Digital dipsticks

There were days at TV stations when the phones just rang off the hook: When the end of a football game got clipped, when a show got preempted, or when a distressed animal was the lead story on a newscast.

JWCallsOther calls from a reliable collection of local dipsticks just made you crazy: Asking to talk to a New York based network anchor, complaining about a network show on another channel, tips about somebody in prison who is innocent, requests for help in brutal child custody battles and of course the feeling that the station’s signal is sending messages into the caller’s mind with the help of the government.

Eventually the phones stopped ringing. Getting an audience, any audience, fired up about anything seemed to be a thing of the past. Even the kooks stopped calling.

It will be interesting today to see what the phones do. My guess is that they’ll be pretty silent. Those who care about making the digital transition have already taken care of it and those who haven’t may just let their television service fade to black. This will be the day that television finally abandons them – fully.

I have to admit, I can’t imagine how anybody could be unprepared for the digital transition. I would think you’d have to be living under a rock not to know what’s going on. It will be interesting to see if those who are unprepared will care enough to crawl out from under their rocks to make the calls that drive people at TV stations crazy.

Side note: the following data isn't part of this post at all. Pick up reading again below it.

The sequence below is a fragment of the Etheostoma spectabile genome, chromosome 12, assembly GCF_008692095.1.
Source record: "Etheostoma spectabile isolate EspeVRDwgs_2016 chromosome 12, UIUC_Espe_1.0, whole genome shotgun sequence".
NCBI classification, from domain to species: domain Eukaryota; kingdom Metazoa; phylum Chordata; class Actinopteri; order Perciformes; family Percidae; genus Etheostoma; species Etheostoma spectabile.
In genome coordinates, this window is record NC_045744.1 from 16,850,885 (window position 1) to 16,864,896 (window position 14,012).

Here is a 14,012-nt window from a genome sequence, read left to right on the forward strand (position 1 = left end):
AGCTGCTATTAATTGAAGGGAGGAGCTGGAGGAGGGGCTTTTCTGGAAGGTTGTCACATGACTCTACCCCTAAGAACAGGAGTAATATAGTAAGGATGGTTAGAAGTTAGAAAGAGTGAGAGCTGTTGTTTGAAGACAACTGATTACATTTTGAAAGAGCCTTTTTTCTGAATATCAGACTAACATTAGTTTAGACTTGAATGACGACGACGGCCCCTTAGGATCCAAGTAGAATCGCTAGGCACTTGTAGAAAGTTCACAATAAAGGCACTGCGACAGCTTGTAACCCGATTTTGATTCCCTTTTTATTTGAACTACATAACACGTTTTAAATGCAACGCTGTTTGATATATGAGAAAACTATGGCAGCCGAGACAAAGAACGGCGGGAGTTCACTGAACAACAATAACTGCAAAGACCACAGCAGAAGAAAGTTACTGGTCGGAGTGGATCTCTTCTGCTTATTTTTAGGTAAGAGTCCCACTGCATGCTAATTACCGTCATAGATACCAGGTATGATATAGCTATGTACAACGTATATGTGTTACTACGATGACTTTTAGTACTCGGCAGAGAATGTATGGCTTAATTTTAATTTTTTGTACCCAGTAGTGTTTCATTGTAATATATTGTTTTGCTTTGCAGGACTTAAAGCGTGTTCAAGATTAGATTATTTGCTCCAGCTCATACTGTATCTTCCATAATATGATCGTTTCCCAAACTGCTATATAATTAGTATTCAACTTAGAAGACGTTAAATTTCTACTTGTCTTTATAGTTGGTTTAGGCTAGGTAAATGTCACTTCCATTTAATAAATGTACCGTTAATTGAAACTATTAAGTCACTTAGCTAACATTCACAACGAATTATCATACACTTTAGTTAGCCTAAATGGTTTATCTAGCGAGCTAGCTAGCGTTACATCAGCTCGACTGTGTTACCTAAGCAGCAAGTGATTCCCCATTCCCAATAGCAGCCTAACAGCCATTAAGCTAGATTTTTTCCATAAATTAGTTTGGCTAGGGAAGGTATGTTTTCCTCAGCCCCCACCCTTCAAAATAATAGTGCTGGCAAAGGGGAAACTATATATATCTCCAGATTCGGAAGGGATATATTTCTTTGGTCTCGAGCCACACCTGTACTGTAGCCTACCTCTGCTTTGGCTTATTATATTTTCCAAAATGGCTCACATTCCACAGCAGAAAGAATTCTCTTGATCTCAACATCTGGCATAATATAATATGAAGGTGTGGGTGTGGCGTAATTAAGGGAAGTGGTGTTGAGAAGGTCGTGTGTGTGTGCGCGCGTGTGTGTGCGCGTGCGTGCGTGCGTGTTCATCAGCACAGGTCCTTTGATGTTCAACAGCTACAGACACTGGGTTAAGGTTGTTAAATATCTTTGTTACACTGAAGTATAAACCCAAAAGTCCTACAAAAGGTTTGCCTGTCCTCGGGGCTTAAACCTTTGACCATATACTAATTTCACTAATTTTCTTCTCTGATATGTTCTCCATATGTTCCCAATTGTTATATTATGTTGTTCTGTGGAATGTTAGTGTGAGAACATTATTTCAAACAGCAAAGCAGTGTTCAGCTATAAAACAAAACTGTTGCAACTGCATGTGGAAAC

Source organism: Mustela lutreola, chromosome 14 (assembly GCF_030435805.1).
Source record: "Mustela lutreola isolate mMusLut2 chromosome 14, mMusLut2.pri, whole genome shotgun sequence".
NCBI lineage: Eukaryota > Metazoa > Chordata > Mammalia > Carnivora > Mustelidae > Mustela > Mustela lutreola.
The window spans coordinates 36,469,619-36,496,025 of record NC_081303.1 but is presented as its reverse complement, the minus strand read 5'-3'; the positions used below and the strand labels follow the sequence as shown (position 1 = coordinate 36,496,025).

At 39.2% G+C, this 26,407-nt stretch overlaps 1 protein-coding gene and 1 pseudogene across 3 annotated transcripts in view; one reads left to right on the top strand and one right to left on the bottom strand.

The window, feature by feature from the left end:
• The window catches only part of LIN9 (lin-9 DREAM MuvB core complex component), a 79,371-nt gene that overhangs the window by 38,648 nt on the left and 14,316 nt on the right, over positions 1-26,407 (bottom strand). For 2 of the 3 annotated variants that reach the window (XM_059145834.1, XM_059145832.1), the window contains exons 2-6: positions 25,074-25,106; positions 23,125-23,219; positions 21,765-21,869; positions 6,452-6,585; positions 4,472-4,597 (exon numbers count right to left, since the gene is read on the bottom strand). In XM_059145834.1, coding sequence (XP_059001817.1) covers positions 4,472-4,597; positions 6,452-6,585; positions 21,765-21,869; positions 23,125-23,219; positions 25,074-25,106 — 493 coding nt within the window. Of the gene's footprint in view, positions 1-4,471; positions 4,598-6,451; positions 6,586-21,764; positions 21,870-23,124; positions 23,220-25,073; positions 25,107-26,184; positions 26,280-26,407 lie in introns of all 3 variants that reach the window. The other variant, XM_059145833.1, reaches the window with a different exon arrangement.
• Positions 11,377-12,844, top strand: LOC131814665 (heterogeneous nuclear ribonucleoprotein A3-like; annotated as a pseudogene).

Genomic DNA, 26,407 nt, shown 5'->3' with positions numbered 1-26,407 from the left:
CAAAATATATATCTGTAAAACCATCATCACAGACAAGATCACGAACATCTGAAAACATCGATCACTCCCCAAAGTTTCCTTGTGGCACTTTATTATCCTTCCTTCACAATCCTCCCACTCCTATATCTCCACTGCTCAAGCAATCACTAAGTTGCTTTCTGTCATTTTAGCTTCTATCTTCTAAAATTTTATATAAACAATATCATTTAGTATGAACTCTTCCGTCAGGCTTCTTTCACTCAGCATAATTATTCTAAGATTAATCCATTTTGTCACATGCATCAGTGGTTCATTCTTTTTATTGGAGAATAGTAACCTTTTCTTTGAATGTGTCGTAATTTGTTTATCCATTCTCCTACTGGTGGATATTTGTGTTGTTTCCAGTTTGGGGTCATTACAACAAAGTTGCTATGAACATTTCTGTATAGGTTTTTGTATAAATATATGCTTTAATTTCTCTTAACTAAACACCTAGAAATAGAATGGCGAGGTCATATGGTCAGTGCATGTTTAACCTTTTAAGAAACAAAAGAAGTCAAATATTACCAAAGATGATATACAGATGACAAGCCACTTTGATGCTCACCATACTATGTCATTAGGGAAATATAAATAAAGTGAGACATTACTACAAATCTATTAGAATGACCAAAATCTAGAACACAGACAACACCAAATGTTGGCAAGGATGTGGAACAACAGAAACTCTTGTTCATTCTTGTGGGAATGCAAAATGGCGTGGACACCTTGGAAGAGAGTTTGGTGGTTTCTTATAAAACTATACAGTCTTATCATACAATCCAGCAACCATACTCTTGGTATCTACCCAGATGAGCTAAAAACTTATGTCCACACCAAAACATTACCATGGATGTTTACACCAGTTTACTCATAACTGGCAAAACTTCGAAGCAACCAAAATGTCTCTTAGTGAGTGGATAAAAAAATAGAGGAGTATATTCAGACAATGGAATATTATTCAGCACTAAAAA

I also think it’s interesting to note today how flat the digital transition is going to fall. It will be nothing beyond a signal upgrade and a freeing-up of the RF spectrum. The early promise of DTV, multiple streams of new engaging local programming and all kinds of value-added information services are a bust. Since the idea of DTV was hatched, the business model has exploded and the early ideas about the broadcasters leading the way have faded away. Just keeping one programming stream alive is challenge enough.

And on a final note, DISH Network and Fisher have reached terms. DISH subscribers can now watch KOMO, KATU and a handful of other western stations via satellite which is the digital transition many of the rabbit ears types made years ago. Terms of the deal weren’t announced, but I would love to know which side got what it wanted. My hope is that the creators of content always see the bulk of the reward. Re-transmitting and re-selling content are mechanical functions that should not be rewarded to the degree that the creation of the content should be.

So crawl out from under your rock, flip on the satellite, and make a crazy call to a TV station –┬ájust to keep them company.